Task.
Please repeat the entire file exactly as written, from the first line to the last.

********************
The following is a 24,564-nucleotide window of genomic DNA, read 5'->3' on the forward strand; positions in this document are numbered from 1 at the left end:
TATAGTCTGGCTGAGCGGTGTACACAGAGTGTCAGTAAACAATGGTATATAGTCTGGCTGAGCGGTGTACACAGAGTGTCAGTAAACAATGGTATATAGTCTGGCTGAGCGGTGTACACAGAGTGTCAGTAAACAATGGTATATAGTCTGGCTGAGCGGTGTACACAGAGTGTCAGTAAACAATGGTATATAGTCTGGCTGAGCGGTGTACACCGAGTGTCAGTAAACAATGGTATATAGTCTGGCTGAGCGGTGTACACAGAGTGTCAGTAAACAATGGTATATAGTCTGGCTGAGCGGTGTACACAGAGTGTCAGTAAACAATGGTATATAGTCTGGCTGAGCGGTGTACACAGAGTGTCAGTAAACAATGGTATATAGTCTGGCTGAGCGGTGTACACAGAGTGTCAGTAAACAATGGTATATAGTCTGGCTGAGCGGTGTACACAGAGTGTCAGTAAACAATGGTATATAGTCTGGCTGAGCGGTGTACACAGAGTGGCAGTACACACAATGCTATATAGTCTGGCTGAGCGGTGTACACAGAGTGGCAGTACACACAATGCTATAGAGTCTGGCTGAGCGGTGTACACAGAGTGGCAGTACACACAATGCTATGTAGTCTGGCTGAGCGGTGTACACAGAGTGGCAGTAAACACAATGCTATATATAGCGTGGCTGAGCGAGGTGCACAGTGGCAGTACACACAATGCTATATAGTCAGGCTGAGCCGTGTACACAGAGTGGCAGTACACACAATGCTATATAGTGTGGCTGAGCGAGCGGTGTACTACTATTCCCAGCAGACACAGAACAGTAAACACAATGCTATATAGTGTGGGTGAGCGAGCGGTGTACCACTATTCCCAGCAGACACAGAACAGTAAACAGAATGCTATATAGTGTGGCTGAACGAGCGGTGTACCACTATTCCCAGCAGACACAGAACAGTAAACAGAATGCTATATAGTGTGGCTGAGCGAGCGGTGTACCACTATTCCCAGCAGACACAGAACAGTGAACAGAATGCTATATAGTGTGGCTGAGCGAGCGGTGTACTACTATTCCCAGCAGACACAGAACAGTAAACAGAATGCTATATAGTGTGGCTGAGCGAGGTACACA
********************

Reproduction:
The following is a 24,564-nucleotide window of genomic DNA, read 5'->3' on the forward strand; positions in this document are numbered from 1 at the left end:
TATAGTCTGGCTGAGCGGTGTACACAGAGTGTCAGTAAACAATGGTATATAGTCTGGCTGAGCGGTGTACACAGAGTGTCAGTAAACAATGGTATATAGTCTGGCTGAGCGGTGTACACAGAGTGTCAGTAAACAATGGTATATAGTCTGGCTGAGCGGTGTACACAGAGTGTCAGTAAACAATGGTATATAGTCTGGCTGAGCGGTGTACACCGAGTGTCAGTAAACAATGGTATATAGTCTGGCTGAGCGGTGTACACAGAGTGTCAGTAAACAATGGTATATAGTCTGGCTGAGCGGTGTACACAGAGTGTCAGTAAACAATGGTATATAGTCTGGCTGAGCGGTGTACACAGAGTGTCAGTAAACAATGGTATATAGTCTGGCTGAGCGGTGTACACAGAGTGTCAGTAAACAATGGTATATAGTCTGGCTGAGCGGTGTACACAGAGTGTCAGTAAACAATGGTATATAGTCTGGCTGAGCGGTGTACACAGAGTGGCAGTACACACAATGCTATATAGTCTGGCTGAGCGGTGTACACAGAGTGGCAGTACACACAATGCTATAGAGTCTGGCTGAGCGGTGTACACAGAGTGGCAGTACACACAATGCTATGTAGTCTGGCTGAGCGGTGTACACAGAGTGGCAGTAAACACAATGCTATATATAGCGTGGCTGAGCGAGGTGCACAGTGGCAGTACACACAATGCTATATAGTCAGGCTGAGCCGTGTACACAGAGTGGCAGTACACACAATGCTATATAGTGTGGCTGAGCGAGCGGTGTACTACTATTCCCAGCAGACACAGAACAGTAAACACAATGCTATATAGTGTGGGTGAGCGAGCGGTGTACCACTATTCCCAGCAGACACAGAACAGTAAACAGAATGCTATATAGTGTGGCTGAACGAGCGGTGTACCACTATTCCCAGCAGACACAGAACAGTAAACAGAATGCTATATAGTGTGGCTGAGCGAGCGGTGTACCACTATTCCCAGCAGACACAGAACAGTGAACAGAATGCTATATAGTGTGGCTGAGCGAGCGGTGTACTACTATTCCCAGCAGACACAGAACAGTAAACAGAATGCTATATAGTGTGGCTGAGCGAGGTACACA